Twelfth Night in Switzerland: a Burlesque Comedy
La Nuit des rois / Twelfth Night, Collège de Gambach, Fribourg, Switzerland, 19th November 2016, Directed by Yves Loutan, Troupe Funambule, Front stalls, stage left

Par Charlène Cruxent
Publication en ligne le 31 janvier 2017

Texte intégral

Twelfth Night in Switzerland: A Burlesque Comedy

From School to Stage: When Passion Gathers Budding Comedians

1The theatre company "Funamble" was created in March 2013 in Fribourg under the supervision of Jacques Deillon and Yves Loutan in order to reunite the former members of Gambach secondary school theatre group. Twelfth Night was their first performance, but those theatre-enthusiasts cannot be considered as beginners: they had already performed together inA Midsummer Night’s Dream, Antigonus and The Imaginary Invalid, among other plays, as teenagers.

2The theatre company had announced their first production would be Twelfth Night, a "burlesque off-the-wall comedy." To say the least, the spectators were not disappointed! Even before the beginning of the show, the farcical tone of the play was set: while the audience was waiting in the vestibule, an actor dressed up as a sixteenth-century guard shouted "be aware of the guards" and walked through the crowd. Leading the way to the auditorium, he jabbered a few words before opening the door and inviting the spectators to enter.

3When the performance began, an aerie atmosphere was suggested by clouds of white smoke and fairy-like music. A papier mâché boat brought Viola onstage, taking the audience on a journey to "a world full of poetry and laughter."1

Twelfth Night in 21st Century Switzerland

4The structure of the Shakespearean plot remains intact: after a shipwreck, Viola loses Sebastian, her twin brother, and decides to disguise herself as a young man assuming the name "Cesario" for protection. She then becomes the page of Orsino, Duke of Illyria, who entrusts her with the task of wooing a countess. However, Countess Olivia falls deeply in love with Cesario/Viola, while the latter is actually enamoured of Orsino. As it happens, Viola’s brother reappears and Olivia, who mistakes Sebastian for his twin sister, ends up marrying the brother without knowing it. The final scene reveals the existence of the twins, thus explaining the confusion. Although director Yves Loutan generally follows the initial plot and subplots, he also alters a few details in order to either enhance the humorous potential of this play, and/or to make the jokes more meaningful to a twenty-first century audience. For instance, the clown Feste (Ethiopia Girma) is given a female companion, Festine (Laurie Wicht), who has a larger role than he does.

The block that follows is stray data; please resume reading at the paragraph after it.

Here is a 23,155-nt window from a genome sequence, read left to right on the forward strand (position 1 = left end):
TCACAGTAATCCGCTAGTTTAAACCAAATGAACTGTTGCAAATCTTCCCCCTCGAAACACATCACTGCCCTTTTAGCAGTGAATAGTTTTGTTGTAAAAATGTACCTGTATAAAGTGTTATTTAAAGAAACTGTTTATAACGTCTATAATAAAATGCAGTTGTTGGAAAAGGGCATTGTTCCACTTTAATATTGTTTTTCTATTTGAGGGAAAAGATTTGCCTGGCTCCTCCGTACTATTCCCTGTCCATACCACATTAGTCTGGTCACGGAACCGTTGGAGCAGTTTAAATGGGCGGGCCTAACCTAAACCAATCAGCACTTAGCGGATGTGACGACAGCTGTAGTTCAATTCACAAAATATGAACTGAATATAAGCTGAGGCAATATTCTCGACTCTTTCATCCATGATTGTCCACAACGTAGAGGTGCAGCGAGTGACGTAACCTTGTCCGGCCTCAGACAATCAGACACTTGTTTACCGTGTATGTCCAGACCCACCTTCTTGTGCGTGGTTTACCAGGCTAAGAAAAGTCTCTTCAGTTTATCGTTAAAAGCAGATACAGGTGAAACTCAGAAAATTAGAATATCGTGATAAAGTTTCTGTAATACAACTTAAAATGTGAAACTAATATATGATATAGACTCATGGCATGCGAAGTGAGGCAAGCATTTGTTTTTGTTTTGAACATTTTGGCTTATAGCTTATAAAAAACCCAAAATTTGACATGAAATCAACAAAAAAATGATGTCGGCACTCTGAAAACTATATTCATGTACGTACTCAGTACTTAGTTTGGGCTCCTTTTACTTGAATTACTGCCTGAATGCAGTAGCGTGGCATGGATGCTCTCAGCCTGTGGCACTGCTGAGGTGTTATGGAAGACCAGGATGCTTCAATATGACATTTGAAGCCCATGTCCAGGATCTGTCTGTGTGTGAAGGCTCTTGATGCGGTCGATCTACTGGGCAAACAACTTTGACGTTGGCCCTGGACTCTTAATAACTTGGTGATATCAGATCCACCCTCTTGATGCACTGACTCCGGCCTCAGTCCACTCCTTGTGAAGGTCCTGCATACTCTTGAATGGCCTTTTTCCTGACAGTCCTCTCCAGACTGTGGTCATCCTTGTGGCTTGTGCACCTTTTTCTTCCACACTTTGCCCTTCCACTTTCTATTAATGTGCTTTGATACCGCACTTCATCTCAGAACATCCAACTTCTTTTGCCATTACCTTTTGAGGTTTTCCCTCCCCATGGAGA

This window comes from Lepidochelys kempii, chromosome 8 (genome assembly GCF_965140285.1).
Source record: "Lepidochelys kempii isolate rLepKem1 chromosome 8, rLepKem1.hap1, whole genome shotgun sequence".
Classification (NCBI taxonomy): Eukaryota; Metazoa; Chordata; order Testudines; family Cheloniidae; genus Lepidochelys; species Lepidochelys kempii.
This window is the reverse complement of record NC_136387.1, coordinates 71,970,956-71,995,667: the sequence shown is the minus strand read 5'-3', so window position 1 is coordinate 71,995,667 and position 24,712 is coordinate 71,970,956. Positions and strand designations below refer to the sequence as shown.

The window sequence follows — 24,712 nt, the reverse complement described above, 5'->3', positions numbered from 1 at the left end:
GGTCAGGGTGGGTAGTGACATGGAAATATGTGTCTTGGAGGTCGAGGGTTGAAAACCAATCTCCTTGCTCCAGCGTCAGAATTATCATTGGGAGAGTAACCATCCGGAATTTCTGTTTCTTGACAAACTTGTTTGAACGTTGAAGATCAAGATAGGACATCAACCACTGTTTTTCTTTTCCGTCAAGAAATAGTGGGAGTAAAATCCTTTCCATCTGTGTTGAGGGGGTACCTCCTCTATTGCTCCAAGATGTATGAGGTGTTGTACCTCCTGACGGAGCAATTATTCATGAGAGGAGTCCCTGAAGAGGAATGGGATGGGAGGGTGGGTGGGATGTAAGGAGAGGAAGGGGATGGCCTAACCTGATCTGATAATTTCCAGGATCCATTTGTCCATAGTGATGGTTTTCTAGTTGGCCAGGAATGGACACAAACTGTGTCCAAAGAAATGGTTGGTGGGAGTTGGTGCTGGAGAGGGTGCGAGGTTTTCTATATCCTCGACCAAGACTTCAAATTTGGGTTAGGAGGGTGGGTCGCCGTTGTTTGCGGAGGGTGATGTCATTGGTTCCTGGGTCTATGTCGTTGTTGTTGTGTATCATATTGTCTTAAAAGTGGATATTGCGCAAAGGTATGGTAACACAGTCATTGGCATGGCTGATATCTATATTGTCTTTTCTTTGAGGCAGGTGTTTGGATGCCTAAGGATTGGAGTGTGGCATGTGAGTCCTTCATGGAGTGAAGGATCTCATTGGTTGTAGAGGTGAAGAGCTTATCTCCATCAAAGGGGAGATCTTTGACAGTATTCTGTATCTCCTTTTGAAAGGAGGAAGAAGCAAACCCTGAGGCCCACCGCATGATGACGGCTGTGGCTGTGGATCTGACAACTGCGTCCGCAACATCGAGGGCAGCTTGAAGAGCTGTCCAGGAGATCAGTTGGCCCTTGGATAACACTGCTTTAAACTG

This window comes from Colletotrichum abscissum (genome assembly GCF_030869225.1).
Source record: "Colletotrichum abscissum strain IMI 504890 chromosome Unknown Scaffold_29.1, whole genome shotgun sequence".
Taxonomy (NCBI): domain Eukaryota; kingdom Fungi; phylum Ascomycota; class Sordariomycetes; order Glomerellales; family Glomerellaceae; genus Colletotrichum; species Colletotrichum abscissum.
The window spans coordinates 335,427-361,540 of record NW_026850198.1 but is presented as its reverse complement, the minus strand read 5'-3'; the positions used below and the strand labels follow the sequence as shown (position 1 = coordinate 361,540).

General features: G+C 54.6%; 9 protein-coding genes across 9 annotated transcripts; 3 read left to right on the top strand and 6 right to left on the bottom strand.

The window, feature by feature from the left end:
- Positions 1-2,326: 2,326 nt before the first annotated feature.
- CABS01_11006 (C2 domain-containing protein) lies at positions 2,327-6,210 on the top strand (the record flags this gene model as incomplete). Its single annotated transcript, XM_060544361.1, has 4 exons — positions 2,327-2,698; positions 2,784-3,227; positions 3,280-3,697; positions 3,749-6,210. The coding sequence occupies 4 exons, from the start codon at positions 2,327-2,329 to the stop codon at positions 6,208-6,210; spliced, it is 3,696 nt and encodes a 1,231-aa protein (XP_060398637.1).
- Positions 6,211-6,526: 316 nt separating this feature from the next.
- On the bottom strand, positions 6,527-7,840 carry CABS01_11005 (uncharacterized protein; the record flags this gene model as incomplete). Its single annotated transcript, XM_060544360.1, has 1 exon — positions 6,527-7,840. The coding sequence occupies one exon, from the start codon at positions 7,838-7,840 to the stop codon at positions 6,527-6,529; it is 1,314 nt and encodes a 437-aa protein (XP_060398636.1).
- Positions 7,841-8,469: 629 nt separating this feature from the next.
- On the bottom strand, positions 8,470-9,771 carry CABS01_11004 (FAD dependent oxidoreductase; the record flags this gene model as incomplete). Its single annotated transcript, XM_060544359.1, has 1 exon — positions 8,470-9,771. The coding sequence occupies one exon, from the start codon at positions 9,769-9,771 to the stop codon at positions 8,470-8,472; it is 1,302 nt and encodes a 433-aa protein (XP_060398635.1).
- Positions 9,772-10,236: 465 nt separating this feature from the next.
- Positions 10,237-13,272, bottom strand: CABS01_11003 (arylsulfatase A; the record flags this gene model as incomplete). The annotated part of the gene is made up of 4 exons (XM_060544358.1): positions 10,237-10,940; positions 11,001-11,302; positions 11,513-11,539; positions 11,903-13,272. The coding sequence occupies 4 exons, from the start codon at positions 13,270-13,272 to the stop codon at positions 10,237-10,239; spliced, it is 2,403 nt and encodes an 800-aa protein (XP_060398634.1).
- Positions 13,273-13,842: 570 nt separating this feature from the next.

Figure 1: Feste (Ethiopia Girma) and Festine (Laurie Wicht).

Copyright: Yanneck Zamofing

5The presence of this couple echoes Feste’s mention of "the picture of ’we three’"2 (2.3.16), an early modern visual gag consisting in a picture of two fools holding a wooden stick bearing a portrait (Figure 2). The jest resides in the props: the face could be seen as the viewer’s reflection, thereby making him/her the third fool in the picture.


Figure 2: We Three Loggerheads, circa 1600-25, Oil on wood, 61cmX40.5cm. Owned by the Shakespeare Birthplace Trust, Stratford-upon-Avon

6If Laurie Wicht and Ethiopia Girma perform the two main fools, then the audience becomes the third one. As the saying goes: the more, the merrier. Interestingly, both actors mention this phrase, which is translated in French by "plus on est de fous, plus on rit" (literally, "the more fools we are, the more we laugh").

7Twelfth Night is a comedy based on puns and misunderstandings, which is particularly striking in this adaptation. Even if Renaissance costumes are used, several other features hint at the geographical and temporal locations of this production. The main one is language: the performance takes place in French, but several alterations trigger comic effects. In an officially quadrilingual country, one can imagine that polyglossia may constitute a useful tool to convey humour.3 It is all the truer in Fribourg, the only bilingual city in Switzerland, where both French and German can be heard. In this adaptation, when Toby asks Andrew why he wants to leave Illyria, using a French word ("Pourquoi, my dear knight?"), Andrew’s answer "What is ’Pourquoi’? Do or not do?" (1.3.89) is adapted to the French-speaking part of Switzerland and becomes "What is ’Varum’? Do or not do?". Here the German "varum" replaces the original French "pourquoi", but its foreign aspect is not lost since more than sixty percent of the Fribourg inhabitants are French-speakers.4

8Also, among the numerous songs punctuating the performance, the French Renaissance bawdy song "La digue du cul" ("The Bulwark of Sex") has been chosen to replace Feste’s ballad. The title of this French ribald tune designates a place close to Nantes where people would gather in the Middle Ages in search of a sexual partner. Despite the presence of this French reference, Yves Loutan does not put a different spin on the original ballad: Toby and Andrew pay Feste to sing a "love-song" (2.3.34-43), and the latter narrates the story of a man urging a lady to stop her journey in order to stay with him (implying he would like to share a moment of intimacy with her). "The Bulwark of Sex" seems to be an appropriate equivalent for the fool’s "love-song" since it conveys the same bawdy connotations while being more familiar to a Swiss audience. The other city mentioned in this song, "Montaigu," may have also influenced Loutan in his selection, reminding him of Juliet’s tragic beloved in Shakespeare’s Romeo and Juliet.